I grew up in the era of giants: adults of supreme confidence and unquestioned sovereignty.
The unbreakable network they represented put FB and social media to shame—eyes were everywhere and the idea that our behavior was being monitored and would be reported to the appropriate authorities* (*our parents) if need be, was accepted as inevitable fact.
The upside of this was that we always felt safe; grown-ups were omnipresent witnesses, experts, protectors, and champions. The downside, I realize in retrospect, is that a few of them had no idea what they were talking about much of the time and all of them were clueless at least some of the time.
What this means is that we were taught some lessons by the people we trusted the most that were blatantly untrue. It also means that many of us were told that our thoughts, feelings, and experiences were “wrong” or “invalid” because we were “just kids”. That’s a difficult message to forget once learned and it also falsely implies that once we are grown-up ourselves we will “have all the answers”.
As someone who is officially a grown-up and then some, I can assure you without a doubt that it doesn’t work that way by a long shot.
As the world and how we relate to each other has evolved, this idea that parents, teachers, and adults, in general, need to feign invincibility has definitely diminished. Most of us feel comfortable telling our children, students, co-workers, etc. “I don’t know the answer to that” when this is the case. When the stakes are not terribly high, we might go ahead and wing it, but generally with a disclaimer. The line between “those in charge” and “those who must listen to those in charge” has definitely softened and blurred over time.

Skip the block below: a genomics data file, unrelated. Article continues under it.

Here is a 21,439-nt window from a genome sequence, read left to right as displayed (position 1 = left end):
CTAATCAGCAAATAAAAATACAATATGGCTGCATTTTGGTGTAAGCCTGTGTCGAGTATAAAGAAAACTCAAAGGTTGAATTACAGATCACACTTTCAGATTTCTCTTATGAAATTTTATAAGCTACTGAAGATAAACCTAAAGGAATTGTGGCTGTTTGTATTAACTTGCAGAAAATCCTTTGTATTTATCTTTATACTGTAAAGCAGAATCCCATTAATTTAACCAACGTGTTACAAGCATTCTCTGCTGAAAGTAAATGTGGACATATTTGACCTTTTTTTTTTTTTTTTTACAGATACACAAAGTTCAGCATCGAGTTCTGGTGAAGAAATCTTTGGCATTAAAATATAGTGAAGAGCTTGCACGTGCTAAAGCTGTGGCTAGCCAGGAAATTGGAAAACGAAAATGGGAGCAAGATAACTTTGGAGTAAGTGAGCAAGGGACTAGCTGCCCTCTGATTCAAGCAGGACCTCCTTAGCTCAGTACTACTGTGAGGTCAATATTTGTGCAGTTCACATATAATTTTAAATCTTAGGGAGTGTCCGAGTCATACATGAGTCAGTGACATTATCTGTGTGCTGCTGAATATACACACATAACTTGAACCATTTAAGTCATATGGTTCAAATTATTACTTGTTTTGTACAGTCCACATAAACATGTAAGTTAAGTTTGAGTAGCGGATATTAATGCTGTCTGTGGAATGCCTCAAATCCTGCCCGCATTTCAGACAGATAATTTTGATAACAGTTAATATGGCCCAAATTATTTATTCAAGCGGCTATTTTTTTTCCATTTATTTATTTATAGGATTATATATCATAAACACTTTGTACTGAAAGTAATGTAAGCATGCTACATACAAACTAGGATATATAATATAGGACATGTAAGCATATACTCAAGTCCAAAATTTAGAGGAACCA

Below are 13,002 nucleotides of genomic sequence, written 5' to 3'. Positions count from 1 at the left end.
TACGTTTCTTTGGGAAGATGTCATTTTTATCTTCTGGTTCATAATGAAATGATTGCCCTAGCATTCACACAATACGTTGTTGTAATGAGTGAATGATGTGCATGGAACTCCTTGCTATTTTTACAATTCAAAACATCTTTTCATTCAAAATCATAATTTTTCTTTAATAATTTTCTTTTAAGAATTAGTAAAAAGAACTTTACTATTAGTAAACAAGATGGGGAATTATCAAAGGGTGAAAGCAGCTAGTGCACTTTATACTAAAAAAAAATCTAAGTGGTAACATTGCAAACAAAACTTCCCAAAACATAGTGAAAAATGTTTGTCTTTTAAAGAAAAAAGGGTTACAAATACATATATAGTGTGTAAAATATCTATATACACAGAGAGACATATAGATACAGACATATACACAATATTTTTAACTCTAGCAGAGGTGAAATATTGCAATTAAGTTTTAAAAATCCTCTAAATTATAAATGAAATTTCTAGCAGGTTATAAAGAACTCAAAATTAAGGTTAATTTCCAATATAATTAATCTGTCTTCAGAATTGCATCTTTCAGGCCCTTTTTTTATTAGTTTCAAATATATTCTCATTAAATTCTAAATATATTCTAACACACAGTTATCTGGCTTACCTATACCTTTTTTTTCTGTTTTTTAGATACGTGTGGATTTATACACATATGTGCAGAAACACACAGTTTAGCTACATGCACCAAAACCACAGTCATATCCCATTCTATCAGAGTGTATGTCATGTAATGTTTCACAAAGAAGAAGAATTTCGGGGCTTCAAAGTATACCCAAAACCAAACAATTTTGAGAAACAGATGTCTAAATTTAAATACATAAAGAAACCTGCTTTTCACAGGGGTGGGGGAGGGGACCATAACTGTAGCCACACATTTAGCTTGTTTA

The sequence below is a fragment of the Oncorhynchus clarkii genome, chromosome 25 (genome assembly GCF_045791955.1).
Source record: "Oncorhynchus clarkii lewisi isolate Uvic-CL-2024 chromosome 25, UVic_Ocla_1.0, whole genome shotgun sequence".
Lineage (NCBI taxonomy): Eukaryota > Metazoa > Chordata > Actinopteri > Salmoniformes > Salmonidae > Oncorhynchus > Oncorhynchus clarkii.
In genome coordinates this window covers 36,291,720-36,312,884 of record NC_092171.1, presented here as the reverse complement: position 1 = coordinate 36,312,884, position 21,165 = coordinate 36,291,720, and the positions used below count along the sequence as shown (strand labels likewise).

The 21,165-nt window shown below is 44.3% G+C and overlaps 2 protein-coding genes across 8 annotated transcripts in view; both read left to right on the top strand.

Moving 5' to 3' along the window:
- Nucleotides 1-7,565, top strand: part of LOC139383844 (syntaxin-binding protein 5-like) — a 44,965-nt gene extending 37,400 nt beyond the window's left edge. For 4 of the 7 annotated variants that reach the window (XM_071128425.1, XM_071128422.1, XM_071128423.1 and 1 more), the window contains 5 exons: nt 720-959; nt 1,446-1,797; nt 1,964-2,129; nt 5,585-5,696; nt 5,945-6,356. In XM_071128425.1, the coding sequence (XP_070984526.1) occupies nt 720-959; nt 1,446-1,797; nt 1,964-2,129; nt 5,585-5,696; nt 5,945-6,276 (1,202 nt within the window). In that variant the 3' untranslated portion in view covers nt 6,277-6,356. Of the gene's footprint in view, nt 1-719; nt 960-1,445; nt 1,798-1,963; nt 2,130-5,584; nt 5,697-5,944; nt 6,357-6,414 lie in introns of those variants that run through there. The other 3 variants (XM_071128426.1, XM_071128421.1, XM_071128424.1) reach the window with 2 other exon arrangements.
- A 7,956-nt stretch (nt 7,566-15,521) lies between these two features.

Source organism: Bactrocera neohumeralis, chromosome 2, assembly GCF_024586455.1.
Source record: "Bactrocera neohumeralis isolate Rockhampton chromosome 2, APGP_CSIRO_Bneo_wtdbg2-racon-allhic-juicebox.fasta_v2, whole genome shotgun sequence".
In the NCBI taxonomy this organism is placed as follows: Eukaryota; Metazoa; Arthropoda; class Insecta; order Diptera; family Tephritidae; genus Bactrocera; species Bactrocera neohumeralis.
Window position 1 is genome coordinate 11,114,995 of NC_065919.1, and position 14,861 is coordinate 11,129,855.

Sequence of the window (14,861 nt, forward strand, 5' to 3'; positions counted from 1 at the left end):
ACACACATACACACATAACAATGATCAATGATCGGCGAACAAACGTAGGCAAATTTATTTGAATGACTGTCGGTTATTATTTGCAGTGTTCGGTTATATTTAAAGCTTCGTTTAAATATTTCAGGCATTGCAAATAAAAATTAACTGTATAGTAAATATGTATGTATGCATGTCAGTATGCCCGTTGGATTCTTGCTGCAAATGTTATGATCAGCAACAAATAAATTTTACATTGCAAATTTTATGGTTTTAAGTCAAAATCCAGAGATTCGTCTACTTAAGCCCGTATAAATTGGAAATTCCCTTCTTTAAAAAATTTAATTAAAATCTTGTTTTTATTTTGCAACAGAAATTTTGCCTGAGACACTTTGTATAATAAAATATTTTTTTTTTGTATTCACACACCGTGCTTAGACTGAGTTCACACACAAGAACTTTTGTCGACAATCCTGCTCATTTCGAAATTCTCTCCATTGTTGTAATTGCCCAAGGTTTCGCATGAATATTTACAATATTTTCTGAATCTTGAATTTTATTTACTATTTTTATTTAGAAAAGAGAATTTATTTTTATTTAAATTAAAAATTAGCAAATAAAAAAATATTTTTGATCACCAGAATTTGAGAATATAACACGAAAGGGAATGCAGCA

This is a good thing, in my opinion; in vulnerability, we are best able to collaborate with and even guide others. When we think we know it all, that doesn’t leave us much reason for growth or compromise. But the place where I think we are best served by our willingness to admit our ignorance and even our struggles is in our relationships with children and young people.
Most kids today are not under the sole influence of their parents and other chosen guardians for very long; access to the internet and 200+ channels on cable TV have made it very difficult to be in complete control of their input, especially as they get older.
Also, the access kids have to each other now is unparalleled, and communication and sharing are happening at lightning speed. How do we monitor to keep up with all of the variables that contribute to our children’s mindset and well-being (or lack thereof?)
Open lines of communication between kids and their adult influencers are critical to maintaining a sense of security for both; these relationships need to be a safe space. That doesn’t mean there is no place for discipline, restrictions, and consequences—in fact, all of these things, when judiciously administered ADD to a sense of safety for young people.
Rules, boundaries and structure can be very comforting in an otherwise extremely confusing time of life.
However, the key to creating a healthy environment where anyone who is seeking mentoring or counsel can feel comfortable in sharing thoughts and experiences that are disorienting and undermining to a stable sense of self is VALIDATION. Often all we need to hear are the words “You are okay.”